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It Shall Be An Everlasting Covenant With Them

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7, 62, 1.......

Anyone know why the first 7 are separated numerically?

Why wasn't it stated "threescore and nine weeks", instead of 7 and 62?

I haven't bothered to look into it, but the passage itself doesn't appear to give a reason.....

 

I've always assumed the 7 referred to the amount of time it took from the time the decree was given to restore and build Jerusalem...until the jOB was completed. The 62 referred to the time period from the completion of that work until Christ was "cut off"...crucified.

 

Not claiming I'm right...

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Did it take 49 years to build the Temple?
I will have to have a look....

 

Well, the decree of the prophecy had to do with restoring the walls and building Jerusalem back again (Nehemiah 2 and Daniel 9:25)...not the rebuilding of the Temple...at least that's my understanding. 

 

Like I said, I'm not claiming that I'm right though...

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Gotta have a chuckle here - him rolling out RT is abuse, but you rolling out Brethren is not.... :D

I do think it is unnecessary full stop.
Argue the points, not the people.

Covenanter and I dissagree heavily on many things but he rarely resorts to personal attacks - this thread is prime example.

 

I try not to be abusive but I have been called many things on here without responding in like manner. 

 

I apologize.

 

 

Did it take 49 years to build the Temple?
I will have to have a look....

 

Well the third temple was 46 years in building when during Jesus' ministry and still wasn't finished.  It seems that it was not finished till the reign of Nero, shortly before it was destroyed.. 

Edited by Invicta

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I try not to be abusive but I have been called many things on here without responding in like manner.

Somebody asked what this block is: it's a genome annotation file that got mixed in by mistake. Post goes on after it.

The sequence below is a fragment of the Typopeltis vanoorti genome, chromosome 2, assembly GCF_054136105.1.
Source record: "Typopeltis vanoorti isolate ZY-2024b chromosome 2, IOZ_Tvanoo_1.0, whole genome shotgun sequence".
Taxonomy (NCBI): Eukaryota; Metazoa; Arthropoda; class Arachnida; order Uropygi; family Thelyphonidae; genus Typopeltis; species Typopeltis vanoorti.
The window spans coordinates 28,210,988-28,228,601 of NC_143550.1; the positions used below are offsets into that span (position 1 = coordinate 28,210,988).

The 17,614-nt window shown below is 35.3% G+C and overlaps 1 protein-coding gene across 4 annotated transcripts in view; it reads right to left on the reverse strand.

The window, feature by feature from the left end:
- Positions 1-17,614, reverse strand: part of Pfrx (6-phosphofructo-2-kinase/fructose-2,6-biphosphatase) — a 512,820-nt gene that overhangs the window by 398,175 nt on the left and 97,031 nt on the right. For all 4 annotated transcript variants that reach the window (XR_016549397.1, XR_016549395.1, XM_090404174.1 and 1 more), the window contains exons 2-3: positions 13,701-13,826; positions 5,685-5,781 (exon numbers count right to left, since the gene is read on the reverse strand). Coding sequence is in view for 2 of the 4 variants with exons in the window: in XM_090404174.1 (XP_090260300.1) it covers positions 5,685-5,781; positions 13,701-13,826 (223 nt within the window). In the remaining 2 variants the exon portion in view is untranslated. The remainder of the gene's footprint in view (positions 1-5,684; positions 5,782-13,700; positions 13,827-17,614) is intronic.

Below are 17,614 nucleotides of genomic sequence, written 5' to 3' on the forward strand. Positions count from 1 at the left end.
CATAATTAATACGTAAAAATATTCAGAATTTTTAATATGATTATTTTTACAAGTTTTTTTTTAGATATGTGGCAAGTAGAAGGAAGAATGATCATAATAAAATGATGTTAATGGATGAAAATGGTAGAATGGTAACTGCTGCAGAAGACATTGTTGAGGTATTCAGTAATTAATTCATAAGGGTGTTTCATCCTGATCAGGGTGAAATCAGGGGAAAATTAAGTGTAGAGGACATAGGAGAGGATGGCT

I apologize.


I actually had a chuckle when I read it.

My post was supposed to be lighthearted, but I can see now it looks a bit heavier than I intended.

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I actually had a chuckle when I read it.

My post was supposed to be lighthearted, but I can see now it looks a bit heavier than I intended.

 

Actually, mine was also meant the same way. But I thought it better to apologize rather than try to justify my remarks.

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Daniel 9:24
Seventy weeks are determined upon thy people and upon thy holy city, to finish the transgression, and to make an end of sins, and to make reconciliation for iniquity, and to bring in everlasting righteousness, and to seal up the vision and prophecy, and to anoint the most Holy.
 

The Bible simply says that 70 "weeks" are determined upon thy people (Israel) and upon thy holy city (Jerusalem). In our mind, we think those "weeks" should run concurrently...that's how we think in terms of other things.

 

Now, it's OBvious that from the time when those "weeks" began (the decree to restore and build) that all of those things haven't happened as pointed out in God's word in Daniel 9:24...

 

70 weeks were determined...there's nothing to imply that those weeks had to run concurrent, and since all of Daniel 9:24 hasn't transpired...there had to be a break in the time-line.

 

Isaiah 55:8
For my thoughts are not your thoughts, neither are your ways my ways, saith the LORD.
 
We would naturally run those weeks consecutively, because that makes sense to us...but that doesn't mean God would.   ;)  :)

 

 

The tragedy of that teaching is that it takes a wonderful prophecy of the Messiah and applies it to the Antichrist.

 

So let us have a fresh look at the prophecy.

 

We see a great deal written and said about Dan. 24:24-27 but very little about the first 23 verses.  Some years ago, our then pastor went through Daniel and spent about 4 weeks on the first part of chapter 9 and only one week on the last four verses.  

 

I am not going to try to do that, but the first part of the chapter ois at least as important as the last so I am urging you all to study it.  I will just  mention a few points which occur to me, I would be interested in any others.